Next, we tested which of the Necl and nectin family members expressed by commissural neurons were involved in axonal navigation at the midline. Again, we turned to in ovo RNAi, but this time we specifically targeted commissural neurons (Fig. 6B). As expected based on our binding studies, we found Necl2 and nectin 1, the binding partners of Necl3 and nectin 3, respectively, to be required for midline crossing. Downregulation of Necl2 in commissural neurons using long dsRNA resulted in erroneous axonal navigation at 53.1±5.4% of the injection sites per embryo (n=17 embryos, 134 injection sites; Fig. 6F,J). Similar results were obtained with a shRNA construct specifically interfering with the expression of Necl2; pathfinding errors were seen at 63.3±8.2% of the injection sites (n=15 embryos, 156 injection sites; data not shown; see Table S1 in the supplementary material). The electroporation of a control shRNA did not significantly increase the number of injection sites with aberrant pathfinding. Silencing nectin 1 induced aberrant pathfinding at 65.9±11.3% of injection sites per embryo (n=10 embryos, 90 injection sites). Unexpectedly, silencing Necl3 in commissural neurons also led to pathfinding errors at 58.5±8.5% of the injection sites per embryo (n=12 embryos, 72 injection sites; Fig. 6G,J). The observed errors were qualitatively indistinguishable from the ones seen after downregulation of Necl3 or nectin 3 in the floorplate. The majority of the axons stalled at the contralateral border of the floorplate and failed to turn rostrally. By contrast, silencing Necl1 and nectin 3 in commissural neurons did not affect axonal pathfinding when compared with GFP-expressing or uninjected control embryos (Fig. 6J; see Table S1 in the supplementary material).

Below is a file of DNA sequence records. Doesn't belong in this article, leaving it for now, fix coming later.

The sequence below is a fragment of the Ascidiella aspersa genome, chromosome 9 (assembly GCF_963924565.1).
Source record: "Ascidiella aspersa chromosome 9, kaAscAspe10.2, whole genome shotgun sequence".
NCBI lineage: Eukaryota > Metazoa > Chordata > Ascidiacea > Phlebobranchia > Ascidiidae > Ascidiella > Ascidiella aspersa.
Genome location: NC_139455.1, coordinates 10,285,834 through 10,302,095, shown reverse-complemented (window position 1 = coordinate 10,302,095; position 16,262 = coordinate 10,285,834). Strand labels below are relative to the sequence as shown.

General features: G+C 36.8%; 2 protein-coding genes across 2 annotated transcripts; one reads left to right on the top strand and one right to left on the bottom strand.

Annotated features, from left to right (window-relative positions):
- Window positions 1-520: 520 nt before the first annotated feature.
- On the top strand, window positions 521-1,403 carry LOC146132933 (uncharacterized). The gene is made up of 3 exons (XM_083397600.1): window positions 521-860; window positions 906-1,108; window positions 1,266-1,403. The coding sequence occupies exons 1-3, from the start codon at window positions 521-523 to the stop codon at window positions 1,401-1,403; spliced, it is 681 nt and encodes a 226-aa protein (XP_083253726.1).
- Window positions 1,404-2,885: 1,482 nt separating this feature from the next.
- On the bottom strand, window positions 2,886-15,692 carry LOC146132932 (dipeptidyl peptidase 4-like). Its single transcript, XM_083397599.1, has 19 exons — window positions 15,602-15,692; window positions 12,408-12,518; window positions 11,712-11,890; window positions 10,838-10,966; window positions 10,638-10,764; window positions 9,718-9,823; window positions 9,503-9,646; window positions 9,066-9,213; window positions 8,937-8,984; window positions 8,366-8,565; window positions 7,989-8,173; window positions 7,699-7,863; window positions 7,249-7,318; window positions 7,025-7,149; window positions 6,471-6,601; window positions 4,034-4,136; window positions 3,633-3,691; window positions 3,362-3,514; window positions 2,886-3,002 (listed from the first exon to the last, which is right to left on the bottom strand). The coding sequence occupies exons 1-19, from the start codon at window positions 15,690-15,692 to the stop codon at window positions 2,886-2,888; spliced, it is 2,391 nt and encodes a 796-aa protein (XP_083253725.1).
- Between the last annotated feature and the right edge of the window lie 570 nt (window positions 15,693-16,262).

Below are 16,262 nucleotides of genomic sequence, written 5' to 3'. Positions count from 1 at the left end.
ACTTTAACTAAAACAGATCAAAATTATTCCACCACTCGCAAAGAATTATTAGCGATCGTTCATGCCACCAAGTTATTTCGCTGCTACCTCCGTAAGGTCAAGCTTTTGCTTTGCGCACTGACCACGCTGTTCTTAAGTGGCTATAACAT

In summary, using in ovo RNAi to target genes specifically either in the floorplate or in commissural neurons, we demonstrated that interactions between Necls/SynCAMs and nectins were required for commissural axon pathfinding. We found Necl3 and nectin 3 to be required in the floorplate, whereas Necl2, Necl3 and nectin 1 were necessary in commissural neurons.
Necl3/SynCAM2 is required for commissural axon guidance, not growth
To rule out that the observed phenotype was due to a delay of midline crossing or a decrease in growth rate of commissural axons in the floorplate area, we also analyzed older embryos. When embryos were sacrificed one day later, at HH28, post-crossing commissural axons still lingered at the floorplate exit site and failed to extend along the longitudinal axis (see Fig. S2 in the supplementary material). The quantification of axon guidance defects at HH28 resulted in the same difference between embryos lacking Necl3 and controls as found at HH26 (21.3% compared with 22.6%; Fig. 6). Therefore, we excluded a decrease in growth rate as the underlying mechanism of the Necl3 loss-of-function phenotype.